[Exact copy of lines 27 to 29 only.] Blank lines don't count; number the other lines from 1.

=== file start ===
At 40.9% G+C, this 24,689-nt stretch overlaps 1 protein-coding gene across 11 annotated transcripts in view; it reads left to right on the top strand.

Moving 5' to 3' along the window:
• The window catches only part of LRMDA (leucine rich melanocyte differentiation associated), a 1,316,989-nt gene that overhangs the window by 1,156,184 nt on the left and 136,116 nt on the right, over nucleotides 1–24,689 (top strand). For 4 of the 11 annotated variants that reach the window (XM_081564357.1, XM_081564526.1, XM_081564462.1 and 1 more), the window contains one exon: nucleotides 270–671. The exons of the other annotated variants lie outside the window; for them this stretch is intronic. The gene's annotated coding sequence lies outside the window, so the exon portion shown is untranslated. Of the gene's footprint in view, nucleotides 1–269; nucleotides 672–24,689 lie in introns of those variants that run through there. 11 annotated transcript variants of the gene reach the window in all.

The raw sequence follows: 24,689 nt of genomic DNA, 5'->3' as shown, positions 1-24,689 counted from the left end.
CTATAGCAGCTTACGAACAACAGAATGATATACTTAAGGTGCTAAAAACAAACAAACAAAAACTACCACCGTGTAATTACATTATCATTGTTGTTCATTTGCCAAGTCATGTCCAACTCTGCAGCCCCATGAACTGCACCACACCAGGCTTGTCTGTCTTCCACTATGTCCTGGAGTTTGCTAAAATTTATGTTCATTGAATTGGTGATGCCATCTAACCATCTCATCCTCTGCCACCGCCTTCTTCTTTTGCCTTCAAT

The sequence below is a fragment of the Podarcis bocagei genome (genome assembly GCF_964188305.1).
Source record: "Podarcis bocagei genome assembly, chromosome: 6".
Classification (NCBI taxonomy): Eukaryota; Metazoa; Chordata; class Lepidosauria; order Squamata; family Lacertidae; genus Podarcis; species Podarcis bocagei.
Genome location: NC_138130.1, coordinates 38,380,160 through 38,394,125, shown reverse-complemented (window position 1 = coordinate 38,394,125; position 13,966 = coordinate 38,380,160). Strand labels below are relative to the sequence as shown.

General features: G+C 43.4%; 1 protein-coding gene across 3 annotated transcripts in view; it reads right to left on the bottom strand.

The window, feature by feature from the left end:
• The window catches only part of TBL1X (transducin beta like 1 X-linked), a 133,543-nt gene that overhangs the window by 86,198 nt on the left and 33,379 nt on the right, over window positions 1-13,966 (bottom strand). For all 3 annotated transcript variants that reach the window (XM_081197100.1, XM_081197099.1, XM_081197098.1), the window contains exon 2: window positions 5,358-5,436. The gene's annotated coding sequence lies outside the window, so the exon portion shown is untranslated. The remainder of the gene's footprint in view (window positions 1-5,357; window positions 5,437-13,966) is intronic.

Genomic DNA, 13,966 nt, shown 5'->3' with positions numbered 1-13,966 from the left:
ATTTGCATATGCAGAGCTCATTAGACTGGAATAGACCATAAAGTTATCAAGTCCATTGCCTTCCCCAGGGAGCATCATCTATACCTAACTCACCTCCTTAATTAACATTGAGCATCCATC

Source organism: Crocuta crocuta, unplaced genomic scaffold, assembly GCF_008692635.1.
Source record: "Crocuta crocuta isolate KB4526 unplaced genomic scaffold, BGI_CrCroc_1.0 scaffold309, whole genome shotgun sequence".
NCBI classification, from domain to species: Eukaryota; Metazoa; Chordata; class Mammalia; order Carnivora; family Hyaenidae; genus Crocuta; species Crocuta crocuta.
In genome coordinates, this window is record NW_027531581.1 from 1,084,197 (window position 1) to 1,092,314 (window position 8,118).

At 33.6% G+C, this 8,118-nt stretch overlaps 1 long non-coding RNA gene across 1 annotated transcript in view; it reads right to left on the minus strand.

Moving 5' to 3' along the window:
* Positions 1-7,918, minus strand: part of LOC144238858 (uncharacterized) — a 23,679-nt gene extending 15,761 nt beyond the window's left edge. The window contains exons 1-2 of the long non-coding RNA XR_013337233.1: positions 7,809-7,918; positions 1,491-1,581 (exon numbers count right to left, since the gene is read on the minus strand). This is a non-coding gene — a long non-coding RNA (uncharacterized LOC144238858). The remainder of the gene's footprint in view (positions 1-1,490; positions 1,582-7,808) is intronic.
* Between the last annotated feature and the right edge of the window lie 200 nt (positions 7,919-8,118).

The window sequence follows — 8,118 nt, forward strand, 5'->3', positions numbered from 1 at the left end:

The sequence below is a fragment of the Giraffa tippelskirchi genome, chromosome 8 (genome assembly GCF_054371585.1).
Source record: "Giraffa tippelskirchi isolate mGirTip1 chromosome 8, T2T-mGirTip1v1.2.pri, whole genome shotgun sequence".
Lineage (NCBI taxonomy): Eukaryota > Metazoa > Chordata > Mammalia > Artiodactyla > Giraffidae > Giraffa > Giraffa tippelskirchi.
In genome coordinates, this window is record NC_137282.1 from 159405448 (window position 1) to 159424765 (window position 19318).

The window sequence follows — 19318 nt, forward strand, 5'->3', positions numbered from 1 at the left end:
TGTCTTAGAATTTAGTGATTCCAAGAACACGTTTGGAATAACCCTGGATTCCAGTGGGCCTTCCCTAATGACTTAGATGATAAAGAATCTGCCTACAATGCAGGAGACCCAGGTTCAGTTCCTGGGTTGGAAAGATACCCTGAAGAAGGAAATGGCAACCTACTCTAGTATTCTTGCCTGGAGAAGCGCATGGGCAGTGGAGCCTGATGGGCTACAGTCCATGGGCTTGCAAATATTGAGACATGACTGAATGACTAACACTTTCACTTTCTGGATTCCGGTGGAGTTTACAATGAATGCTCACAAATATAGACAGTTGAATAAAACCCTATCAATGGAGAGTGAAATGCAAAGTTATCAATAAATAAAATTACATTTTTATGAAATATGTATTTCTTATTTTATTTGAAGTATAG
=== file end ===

In genome coordinates, this window is record NC_137282.1 from 159405448 (window position 1) to 159424765 (window position 19318).

The window sequence follows — 19318 nt, forward strand, 5'->3', positions numbered from 1 at the left end:
TGTCTTAGAATTTAGTGATTCCAAGAACACGTTTGGAATAACCCTGGATTCCAGTGGGCCTTCCCTAATGACTTAGATGATAAAGAATCTGCCTACAATGCAGGAGACCCAGGTTCAGTTCCTGGGTTGGAAAGATACCCTGAAGAAGGAAATGGCAACCTACTCTAGTATTCTTGCCTGGAGAAGCGCATGGGCAGTGGAGCCTGATGGGCTACAGTCCATGGGCTTGCAAATATTGAGACATGACTGAATGACTAACACTTTCACTTTCTGGATTCCGGTGGAGTTTACAATGAATGCTCACAAATATAGACAGTTGAATAAAACCCTATCAATGGAGAGTGAAATGCAAAGTTATCAATAAATAAAATTACATTTTTATGAAATATGTATTTCTTATTTTATTTGAAGTATAG